Inside Cuba: A GeoEx Journey – Market
From the buying and selling of homes and cars to the stalls on the farmers’ markets, private enterprise is slowly taking root in formally socialist Cuba. Author Rafael Hernandez claims that in Cuba you have six different kinds of food markets, with the state-run subsidized market on one end of the spectrum and the black market on the other. “Capitalism has been here for years,” Hernandez says, “but it is only recently that the government has taken steps to institutionalize and encourage it. They know they need to make changes, they just want to make sure it happens at their own pace.”
Raul Castro has made it clear that agricultural independence for the fertile island is a top priority and that providing farmers with their own land as well as markets where they can sell their produce is the first step.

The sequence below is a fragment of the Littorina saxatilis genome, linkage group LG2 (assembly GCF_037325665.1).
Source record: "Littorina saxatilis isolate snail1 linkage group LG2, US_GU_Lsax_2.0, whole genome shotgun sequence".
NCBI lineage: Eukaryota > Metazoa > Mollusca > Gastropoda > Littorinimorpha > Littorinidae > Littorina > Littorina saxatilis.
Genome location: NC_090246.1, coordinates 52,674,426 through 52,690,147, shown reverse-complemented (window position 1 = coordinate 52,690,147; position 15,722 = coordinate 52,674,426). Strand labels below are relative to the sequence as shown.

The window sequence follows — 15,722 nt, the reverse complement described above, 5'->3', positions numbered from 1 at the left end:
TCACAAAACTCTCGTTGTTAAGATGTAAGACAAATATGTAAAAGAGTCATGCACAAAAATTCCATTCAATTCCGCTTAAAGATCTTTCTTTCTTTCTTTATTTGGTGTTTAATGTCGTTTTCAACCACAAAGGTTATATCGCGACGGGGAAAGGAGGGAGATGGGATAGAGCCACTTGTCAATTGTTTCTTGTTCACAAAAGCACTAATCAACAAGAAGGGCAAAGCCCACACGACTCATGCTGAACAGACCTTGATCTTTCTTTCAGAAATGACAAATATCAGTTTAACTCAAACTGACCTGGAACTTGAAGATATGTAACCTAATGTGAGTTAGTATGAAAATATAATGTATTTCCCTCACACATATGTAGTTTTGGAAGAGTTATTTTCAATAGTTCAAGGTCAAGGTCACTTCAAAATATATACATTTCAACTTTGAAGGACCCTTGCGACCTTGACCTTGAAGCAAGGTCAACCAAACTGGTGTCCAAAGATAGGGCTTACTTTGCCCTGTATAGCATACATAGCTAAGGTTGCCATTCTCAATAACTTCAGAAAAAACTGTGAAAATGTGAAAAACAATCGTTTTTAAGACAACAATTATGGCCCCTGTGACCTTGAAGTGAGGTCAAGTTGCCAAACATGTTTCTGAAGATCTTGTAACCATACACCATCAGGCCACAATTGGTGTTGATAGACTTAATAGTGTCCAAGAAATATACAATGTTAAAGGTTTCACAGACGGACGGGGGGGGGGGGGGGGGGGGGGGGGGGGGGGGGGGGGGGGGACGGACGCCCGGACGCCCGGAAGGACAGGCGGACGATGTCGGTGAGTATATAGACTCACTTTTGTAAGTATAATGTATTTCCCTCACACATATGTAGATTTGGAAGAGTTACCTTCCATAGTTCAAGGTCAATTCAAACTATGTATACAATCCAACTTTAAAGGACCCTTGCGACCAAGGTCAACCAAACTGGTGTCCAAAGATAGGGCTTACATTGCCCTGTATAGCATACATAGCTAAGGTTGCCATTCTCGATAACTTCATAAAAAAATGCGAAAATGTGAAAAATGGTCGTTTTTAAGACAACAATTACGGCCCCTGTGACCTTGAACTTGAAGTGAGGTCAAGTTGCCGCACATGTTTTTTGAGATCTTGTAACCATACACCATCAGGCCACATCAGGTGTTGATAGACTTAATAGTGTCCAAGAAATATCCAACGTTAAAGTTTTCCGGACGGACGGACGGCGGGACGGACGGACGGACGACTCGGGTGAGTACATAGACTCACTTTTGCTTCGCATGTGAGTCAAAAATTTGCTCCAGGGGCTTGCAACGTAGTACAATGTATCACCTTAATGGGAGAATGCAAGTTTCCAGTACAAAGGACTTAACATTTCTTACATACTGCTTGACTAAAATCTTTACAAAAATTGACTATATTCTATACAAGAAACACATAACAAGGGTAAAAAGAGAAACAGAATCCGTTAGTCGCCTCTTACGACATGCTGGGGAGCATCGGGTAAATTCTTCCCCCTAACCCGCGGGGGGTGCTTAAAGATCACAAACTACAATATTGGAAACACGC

Vendors such as the ones pictured above, at an open-air market in the Havana neighborhood of Vedado, should be benefitting from relaxed regulations and farmers should be profiting from a new incentive structure aimed at boosting productivity; however, early metrics show that the government’s slow move to capitalism is not producing results. A recent New York Times article reported that in 2011 alone the price of food in private markets jumped nearly 20 percent and the country’s food imports rose from $1.4 billion to $1.7 billion.
Poor transportation and harvesting infrastructure seem to be the main culprits as increases in crop output have been thwarted by an inability to get those crops from the farm to the market to the dinner table in a timely manner. These troubles underscore Raul Castro’s one-step-at-a-time method to economic reform. Socialism has not always provided as much as most Cubans would like, but it has provided enough for the government to survive for nearly 54 years.
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